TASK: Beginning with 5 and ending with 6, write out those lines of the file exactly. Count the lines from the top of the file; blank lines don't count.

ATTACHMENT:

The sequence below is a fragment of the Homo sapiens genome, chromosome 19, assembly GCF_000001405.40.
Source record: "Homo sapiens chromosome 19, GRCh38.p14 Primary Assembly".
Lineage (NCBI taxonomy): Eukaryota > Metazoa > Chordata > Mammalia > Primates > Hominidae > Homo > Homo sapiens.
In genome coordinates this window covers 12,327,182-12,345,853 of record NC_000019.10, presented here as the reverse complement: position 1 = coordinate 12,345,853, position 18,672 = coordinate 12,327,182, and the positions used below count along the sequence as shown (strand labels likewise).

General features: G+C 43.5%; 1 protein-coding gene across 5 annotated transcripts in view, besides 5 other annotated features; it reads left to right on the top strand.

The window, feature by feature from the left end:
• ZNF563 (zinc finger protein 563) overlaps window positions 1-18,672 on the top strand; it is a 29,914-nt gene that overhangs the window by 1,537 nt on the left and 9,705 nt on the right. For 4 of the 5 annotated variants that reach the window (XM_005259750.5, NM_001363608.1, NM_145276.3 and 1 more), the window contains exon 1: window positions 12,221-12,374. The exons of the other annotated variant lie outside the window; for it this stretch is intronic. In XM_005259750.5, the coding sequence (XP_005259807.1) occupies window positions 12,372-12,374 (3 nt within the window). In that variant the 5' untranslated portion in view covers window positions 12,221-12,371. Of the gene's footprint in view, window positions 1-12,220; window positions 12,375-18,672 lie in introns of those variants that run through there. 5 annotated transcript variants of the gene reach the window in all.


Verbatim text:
General features: G+C 43.5%; 1 protein-coding gene across 5 annotated transcripts in view, besides 5 other annotated features; it reads left to right on the top strand.

The window, feature by feature from the left end: